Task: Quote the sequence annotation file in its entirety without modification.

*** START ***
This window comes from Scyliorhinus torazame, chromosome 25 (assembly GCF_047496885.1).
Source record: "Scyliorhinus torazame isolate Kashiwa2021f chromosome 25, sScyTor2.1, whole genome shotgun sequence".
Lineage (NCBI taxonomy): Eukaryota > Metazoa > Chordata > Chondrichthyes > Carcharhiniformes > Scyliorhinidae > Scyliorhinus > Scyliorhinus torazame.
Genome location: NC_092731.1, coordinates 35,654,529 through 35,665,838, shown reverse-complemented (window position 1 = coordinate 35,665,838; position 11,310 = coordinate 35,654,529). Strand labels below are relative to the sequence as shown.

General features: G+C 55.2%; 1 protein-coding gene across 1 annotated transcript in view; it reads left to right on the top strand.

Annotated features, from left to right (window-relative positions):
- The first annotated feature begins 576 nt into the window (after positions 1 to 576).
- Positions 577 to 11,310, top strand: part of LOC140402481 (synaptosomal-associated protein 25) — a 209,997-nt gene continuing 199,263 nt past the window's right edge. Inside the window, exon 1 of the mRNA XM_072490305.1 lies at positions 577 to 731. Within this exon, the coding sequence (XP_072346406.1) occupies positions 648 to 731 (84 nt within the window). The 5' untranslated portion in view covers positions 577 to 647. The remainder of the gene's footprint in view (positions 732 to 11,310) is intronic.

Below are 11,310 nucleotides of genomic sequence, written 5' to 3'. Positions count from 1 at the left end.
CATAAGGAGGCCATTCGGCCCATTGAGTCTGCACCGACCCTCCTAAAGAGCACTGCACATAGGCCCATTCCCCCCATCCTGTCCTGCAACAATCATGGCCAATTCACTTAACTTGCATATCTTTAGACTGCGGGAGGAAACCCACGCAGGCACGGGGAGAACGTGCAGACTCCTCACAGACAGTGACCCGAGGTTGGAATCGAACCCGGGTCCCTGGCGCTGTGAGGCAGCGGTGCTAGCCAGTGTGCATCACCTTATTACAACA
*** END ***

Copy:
This window comes from Scyliorhinus torazame, chromosome 25 (assembly GCF_047496885.1).
Source record: "Scyliorhinus torazame isolate Kashiwa2021f chromosome 25, sScyTor2.1, whole genome shotgun sequence".
Lineage (NCBI taxonomy): Eukaryota > Metazoa > Chordata > Chondrichthyes > Carcharhiniformes > Scyliorhinidae > Scyliorhinus > Scyliorhinus torazame.
Genome location: NC_092731.1, coordinates 35,654,529 through 35,665,838, shown reverse-complemented (window position 1 = coordinate 35,665,838; position 11,310 = coordinate 35,654,529). Strand labels below are relative to the sequence as shown.

General features: G+C 55.2%; 1 protein-coding gene across 1 annotated transcript in view; it reads left to right on the top strand.

Annotated features, from left to right (window-relative positions):
- The first annotated feature begins 576 nt into the window (after positions 1 to 576).
- Positions 577 to 11,310, top strand: part of LOC140402481 (synaptosomal-associated protein 25) — a 209,997-nt gene continuing 199,263 nt past the window's right edge. Inside the window, exon 1 of the mRNA XM_072490305.1 lies at positions 577 to 731. Within this exon, the coding sequence (XP_072346406.1) occupies positions 648 to 731 (84 nt within the window). The 5' untranslated portion in view covers positions 577 to 647. The remainder of the gene's footprint in view (positions 732 to 11,310) is intronic.

Below are 11,310 nucleotides of genomic sequence, written 5' to 3'. Positions count from 1 at the left end.
CATAAGGAGGCCATTCGGCCCATTGAGTCTGCACCGACCCTCCTAAAGAGCACTGCACATAGGCCCATTCCCCCCATCCTGTCCTGCAACAATCATGGCCAATTCACTTAACTTGCATATCTTTAGACTGCGGGAGGAAACCCACGCAGGCACGGGGAGAACGTGCAGACTCCTCACAGACAGTGACCCGAGGTTGGAATCGAACCCGGGTCCCTGGCGCTGTGAGGCAGCGGTGCTAGCCAGTGTGCATCACCTTATTACAACA